Self-reported childhood family adversity is linked to an attenuated gain of trust during adolescence [post]

Andrea M.F. Reiter, Andreas Hula, Lucy Vanes, Tobias U. Hauser, Danae Kokorikou, Ian Goodyer, Peter Fonagy, Michael Moutoussis, Raymond J Dolan
2022 unpublished
A longstanding proposal in developmental research is that childhood family experiences provide a template that shapes the emergence of a capacity for trust-based social relationships. Here, by leveraging longitudinal data from a large cohort of healthy adolescents (n=570, aged 14-25), that includes computational decision-making and psychometric data, we characterise typical developmental trajectories of trust behaviour, as well as individual differences therein. Extending on previous
more » ... onal findings from the same cohort, we show that a task-based measure of trust increased longitudinally from adolescence into young adulthood. Computational modelling findings were consistent with this increase being best explained as arising out of an adaptive decrease in social risk aversion. Self-reported family adversity attenuated this developmental gain in trust behaviour, and within our computational trust model this related to a higher 'irritability' parameter in those who had experienced greater adversity. Crucially, unconditional trust (i.e., a priori trust before observing others' reciprocity) at measurement time point T1 predicted the longitudinal trajectory in quality of peer relations, particularly so for those rated as high in family adversity, consistent with trust acting as a resilience factor. Our findings indicate the quality of earlier life family experience is linked to intra-individual development of trust, where the latter impacts on the quality of peer relationships during late adolescent social development.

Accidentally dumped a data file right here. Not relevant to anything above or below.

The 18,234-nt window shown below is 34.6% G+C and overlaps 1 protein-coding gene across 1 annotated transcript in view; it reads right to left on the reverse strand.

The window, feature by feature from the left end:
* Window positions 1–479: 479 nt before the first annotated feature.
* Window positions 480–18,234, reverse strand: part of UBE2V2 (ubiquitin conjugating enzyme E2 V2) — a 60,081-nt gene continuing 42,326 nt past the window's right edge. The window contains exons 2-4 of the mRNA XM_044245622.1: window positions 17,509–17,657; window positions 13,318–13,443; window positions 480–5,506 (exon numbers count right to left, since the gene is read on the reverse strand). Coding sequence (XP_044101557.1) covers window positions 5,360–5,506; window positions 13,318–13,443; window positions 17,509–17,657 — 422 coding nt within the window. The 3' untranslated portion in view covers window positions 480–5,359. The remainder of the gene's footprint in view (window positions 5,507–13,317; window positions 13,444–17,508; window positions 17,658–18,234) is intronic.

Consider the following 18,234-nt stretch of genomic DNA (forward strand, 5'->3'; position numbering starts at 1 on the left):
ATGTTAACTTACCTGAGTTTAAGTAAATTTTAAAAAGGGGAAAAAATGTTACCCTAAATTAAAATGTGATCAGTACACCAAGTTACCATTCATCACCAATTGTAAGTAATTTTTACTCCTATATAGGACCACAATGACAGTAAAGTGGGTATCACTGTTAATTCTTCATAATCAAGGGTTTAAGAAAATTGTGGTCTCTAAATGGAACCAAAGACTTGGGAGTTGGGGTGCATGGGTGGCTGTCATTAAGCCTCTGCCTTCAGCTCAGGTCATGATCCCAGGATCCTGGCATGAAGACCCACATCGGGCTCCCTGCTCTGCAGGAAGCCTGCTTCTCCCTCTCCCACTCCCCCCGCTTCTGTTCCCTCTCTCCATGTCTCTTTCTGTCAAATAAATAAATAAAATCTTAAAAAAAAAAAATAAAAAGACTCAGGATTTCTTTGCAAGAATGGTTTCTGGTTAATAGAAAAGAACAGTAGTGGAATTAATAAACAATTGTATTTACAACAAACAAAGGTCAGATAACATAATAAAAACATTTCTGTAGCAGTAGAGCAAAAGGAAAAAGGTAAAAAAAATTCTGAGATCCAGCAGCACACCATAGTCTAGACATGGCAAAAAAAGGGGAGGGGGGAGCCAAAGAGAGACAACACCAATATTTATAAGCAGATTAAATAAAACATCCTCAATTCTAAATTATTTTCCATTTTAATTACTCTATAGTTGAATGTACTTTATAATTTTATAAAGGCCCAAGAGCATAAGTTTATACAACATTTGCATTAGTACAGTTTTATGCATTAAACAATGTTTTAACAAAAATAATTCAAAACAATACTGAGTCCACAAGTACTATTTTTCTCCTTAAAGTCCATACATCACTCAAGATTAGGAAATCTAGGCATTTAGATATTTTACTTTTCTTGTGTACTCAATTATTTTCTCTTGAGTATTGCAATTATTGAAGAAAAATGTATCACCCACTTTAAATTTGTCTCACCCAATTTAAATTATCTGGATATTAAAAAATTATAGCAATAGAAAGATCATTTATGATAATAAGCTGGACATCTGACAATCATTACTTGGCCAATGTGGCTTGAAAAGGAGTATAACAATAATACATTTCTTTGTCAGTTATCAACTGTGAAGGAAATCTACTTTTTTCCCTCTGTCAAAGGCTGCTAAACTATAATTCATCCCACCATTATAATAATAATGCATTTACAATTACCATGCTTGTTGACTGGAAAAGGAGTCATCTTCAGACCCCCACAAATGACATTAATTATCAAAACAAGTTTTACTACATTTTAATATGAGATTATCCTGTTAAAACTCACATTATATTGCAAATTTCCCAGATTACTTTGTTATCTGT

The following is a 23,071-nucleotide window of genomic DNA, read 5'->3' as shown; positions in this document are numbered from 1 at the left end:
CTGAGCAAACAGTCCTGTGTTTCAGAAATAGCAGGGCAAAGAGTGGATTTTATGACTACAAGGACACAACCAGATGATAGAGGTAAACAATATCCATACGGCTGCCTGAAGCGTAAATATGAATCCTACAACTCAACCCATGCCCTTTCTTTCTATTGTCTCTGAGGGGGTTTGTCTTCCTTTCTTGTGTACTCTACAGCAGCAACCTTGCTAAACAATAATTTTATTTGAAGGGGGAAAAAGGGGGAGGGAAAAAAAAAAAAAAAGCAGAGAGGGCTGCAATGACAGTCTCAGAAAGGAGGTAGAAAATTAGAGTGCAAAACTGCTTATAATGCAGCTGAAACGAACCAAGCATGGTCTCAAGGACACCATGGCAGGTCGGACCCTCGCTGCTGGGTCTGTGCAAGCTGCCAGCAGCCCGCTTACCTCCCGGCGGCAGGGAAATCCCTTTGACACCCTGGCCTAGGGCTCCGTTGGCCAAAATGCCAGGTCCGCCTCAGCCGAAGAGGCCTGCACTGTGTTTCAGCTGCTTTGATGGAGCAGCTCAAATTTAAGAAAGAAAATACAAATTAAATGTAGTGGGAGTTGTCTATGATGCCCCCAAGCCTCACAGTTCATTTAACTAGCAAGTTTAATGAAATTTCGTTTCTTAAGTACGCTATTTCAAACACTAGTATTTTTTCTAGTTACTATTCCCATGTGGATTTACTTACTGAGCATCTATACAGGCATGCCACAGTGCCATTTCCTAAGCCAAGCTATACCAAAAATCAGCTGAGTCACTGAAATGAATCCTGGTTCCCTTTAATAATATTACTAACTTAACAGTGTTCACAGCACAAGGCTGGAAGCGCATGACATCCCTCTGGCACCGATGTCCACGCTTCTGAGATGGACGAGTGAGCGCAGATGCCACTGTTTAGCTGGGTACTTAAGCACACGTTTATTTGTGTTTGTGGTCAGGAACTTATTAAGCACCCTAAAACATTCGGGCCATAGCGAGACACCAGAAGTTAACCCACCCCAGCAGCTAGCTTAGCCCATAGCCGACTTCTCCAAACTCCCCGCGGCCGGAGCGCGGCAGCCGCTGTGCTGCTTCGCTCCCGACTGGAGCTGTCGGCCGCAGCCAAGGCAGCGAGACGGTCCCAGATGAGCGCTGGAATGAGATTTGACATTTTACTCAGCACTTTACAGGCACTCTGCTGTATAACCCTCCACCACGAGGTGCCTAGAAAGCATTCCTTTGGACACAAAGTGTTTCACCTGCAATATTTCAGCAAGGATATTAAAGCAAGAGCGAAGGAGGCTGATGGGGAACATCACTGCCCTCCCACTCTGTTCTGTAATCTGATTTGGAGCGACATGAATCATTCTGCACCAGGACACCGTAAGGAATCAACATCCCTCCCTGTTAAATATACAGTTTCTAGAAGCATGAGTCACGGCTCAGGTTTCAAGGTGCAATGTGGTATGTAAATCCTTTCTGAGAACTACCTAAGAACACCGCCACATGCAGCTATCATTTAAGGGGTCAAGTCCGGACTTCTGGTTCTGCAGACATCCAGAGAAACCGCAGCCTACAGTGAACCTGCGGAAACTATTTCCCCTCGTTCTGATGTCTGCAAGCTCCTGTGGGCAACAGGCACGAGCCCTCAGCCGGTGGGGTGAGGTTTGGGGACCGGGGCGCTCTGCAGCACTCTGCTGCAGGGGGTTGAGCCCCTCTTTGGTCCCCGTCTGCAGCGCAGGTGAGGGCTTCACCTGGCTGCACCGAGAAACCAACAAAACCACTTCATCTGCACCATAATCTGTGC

doi:10.31234/ fatcat:d73wjcmpu5hczhyzdnvqh745ta